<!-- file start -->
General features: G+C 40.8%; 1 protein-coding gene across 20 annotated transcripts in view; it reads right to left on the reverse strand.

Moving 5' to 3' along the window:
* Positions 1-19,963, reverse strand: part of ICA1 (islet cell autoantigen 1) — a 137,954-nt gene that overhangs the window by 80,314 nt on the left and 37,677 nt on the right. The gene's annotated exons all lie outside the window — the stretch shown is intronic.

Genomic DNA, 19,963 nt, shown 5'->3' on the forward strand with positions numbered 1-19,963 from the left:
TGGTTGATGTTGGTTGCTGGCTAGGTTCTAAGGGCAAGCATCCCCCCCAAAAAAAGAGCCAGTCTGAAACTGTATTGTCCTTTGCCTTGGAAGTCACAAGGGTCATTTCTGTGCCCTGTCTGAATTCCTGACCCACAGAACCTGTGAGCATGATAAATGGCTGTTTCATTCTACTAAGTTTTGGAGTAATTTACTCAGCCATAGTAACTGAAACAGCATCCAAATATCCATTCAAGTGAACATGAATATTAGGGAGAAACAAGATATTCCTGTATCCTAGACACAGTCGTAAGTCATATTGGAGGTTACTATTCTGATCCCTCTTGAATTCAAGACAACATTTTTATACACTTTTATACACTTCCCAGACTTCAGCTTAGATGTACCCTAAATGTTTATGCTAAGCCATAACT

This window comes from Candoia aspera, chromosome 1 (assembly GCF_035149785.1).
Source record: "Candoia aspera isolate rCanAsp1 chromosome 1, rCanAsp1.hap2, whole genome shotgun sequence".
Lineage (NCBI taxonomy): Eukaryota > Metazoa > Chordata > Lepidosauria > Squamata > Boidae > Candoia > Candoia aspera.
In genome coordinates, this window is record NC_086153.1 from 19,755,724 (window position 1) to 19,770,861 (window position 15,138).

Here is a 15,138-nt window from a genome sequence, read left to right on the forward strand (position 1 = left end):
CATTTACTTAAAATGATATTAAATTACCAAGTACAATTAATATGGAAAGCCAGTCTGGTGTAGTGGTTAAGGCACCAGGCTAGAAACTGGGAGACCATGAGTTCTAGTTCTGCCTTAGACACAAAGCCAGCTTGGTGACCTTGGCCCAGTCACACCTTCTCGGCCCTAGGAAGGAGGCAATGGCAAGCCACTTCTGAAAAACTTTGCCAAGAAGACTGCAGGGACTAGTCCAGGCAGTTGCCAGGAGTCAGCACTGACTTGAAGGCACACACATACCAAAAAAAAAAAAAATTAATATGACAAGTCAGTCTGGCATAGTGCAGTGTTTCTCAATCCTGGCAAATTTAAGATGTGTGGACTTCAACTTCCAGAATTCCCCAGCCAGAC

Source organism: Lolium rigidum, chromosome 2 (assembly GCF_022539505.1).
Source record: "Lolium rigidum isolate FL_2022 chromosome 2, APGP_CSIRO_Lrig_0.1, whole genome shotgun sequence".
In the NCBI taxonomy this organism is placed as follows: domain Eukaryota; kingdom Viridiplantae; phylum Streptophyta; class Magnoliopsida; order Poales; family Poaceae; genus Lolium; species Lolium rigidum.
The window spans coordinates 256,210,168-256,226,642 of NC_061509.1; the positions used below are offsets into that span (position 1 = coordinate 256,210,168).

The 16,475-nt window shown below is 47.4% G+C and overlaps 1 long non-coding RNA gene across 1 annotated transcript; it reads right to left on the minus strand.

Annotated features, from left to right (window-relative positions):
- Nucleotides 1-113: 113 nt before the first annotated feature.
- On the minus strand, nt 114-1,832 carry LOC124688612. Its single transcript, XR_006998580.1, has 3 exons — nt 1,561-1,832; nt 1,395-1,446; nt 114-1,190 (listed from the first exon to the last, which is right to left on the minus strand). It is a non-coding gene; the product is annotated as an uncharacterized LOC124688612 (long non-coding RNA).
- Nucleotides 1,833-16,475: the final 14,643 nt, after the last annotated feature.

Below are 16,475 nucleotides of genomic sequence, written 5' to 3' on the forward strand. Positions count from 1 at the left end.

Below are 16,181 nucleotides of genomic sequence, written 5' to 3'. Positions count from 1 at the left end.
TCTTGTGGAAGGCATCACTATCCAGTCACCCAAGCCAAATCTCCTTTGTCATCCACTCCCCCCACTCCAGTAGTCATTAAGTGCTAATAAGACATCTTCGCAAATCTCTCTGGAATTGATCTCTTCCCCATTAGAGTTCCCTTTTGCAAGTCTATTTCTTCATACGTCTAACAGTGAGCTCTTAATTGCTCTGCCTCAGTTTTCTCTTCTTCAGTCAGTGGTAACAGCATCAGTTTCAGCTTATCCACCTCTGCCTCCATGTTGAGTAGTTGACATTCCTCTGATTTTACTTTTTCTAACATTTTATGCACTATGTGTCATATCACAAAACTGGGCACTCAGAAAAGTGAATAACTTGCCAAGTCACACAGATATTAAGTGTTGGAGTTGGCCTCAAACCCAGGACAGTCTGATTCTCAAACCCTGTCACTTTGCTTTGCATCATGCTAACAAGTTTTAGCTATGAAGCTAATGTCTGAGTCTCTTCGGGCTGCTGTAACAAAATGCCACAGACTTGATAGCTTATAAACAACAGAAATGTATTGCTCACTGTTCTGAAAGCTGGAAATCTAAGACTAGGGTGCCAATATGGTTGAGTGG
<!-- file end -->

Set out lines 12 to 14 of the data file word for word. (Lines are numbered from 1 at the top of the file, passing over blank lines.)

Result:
Source organism: Lolium rigidum, chromosome 2 (assembly GCF_022539505.1).
Source record: "Lolium rigidum isolate FL_2022 chromosome 2, APGP_CSIRO_Lrig_0.1, whole genome shotgun sequence".
In the NCBI taxonomy this organism is placed as follows: domain Eukaryota; kingdom Viridiplantae; phylum Streptophyta; class Magnoliopsida; order Poales; family Poaceae; genus Lolium; species Lolium rigidum.